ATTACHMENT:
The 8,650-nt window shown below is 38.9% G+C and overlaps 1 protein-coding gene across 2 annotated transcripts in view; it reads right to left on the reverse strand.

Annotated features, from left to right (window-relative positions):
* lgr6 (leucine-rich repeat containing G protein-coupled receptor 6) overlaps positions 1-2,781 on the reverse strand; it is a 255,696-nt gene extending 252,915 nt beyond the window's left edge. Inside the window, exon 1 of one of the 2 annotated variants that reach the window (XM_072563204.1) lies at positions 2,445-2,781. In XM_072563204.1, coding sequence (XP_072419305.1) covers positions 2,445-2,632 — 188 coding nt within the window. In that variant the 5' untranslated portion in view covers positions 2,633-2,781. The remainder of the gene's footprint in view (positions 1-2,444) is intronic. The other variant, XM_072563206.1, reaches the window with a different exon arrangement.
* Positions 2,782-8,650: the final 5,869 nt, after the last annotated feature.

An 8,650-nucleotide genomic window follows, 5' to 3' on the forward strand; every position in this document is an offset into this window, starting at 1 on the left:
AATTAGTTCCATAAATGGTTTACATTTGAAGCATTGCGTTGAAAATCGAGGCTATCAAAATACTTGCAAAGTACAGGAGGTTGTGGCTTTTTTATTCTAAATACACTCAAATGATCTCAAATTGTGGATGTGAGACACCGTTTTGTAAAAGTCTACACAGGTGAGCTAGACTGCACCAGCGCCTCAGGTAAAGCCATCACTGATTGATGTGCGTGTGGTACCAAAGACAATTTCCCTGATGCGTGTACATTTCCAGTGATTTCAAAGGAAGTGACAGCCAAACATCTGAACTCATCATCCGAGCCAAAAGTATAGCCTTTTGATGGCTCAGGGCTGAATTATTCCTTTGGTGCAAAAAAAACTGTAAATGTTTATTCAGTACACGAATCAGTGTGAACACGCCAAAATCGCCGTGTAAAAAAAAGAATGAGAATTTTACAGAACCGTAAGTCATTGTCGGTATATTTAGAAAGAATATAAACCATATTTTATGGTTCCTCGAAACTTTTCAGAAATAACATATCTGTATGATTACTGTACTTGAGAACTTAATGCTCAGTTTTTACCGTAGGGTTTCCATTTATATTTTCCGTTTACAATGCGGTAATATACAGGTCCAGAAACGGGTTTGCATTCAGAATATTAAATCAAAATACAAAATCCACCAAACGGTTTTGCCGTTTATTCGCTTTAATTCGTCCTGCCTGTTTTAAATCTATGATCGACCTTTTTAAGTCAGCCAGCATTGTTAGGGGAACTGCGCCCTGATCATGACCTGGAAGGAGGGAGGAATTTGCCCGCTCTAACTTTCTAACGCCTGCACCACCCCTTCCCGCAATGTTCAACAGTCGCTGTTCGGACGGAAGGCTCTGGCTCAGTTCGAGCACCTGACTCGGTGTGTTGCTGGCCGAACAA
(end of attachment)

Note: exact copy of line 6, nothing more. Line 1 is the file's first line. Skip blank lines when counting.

AATTAGTTCCATAAATGGTTTACATTTGAAGCATTGCGTTGAAAATCGAGGCTATCAAAATACTTGCAAAGTACAGGAGGTTGTGGCTTTTTTATTCTAAATACACTCAAATGATCTCAAATTGTGGATGTGAGACACCGTTTTGTAAAAGTCTACACAGGTGAGCTAGACTGCACCAGCGCCTCAGGTAAAGCCATCACTGATTGATGTGCGTGTGGTACCAAAGACAATTTCCCTGATGCGTGTACATTTCCAGTGATTTCAAAGGAAGTGACAGCCAAACATCTGAACTCATCATCCGAGCCAAAAGTATAGCCTTTTGATGGCTCAGGGCTGAATTATTCCTTTGGTGCAAAAAAAACTGTAAATGTTTATTCAGTACACGAATCAGTGTGAACACGCCAAAATCGCCGTGTAAAAAAAAGAATGAGAATTTTACAGAACCGTAAGTCATTGTCGGTATATTTAGAAAGAATATAAACCATATTTTATGGTTCCTCGAAACTTTTCAGAAATAACATATCTGTATGATTACTGTACTTGAGAACTTAATGCTCAGTTTTTACCGTAGGGTTTCCATTTATATTTTCCGTTTACAATGCGGTAATATACAGGTCCAGAAACGGGTTTGCATTCAGAATATTAAATCAAAATACAAAATCCACCAAACGGTTTTGCCGTTTATTCGCTTTAATTCGTCCTGCCTGTTTTAAATCTATGATCGACCTTTTTAAGTCAGCCAGCATTGTTAGGGGAACTGCGCCCTGATCATGACCTGGAAGGAGGGAGGAATTTGCCCGCTCTAACTTTCTAACGCCTGCACCACCCCTTCCCGCAATGTTCAACAGTCGCTGTTCGGACGGAAGGCTCTGGCTCAGTTCGAGCACCTGACTCGGTGTGTTGCTGGCCGAACAA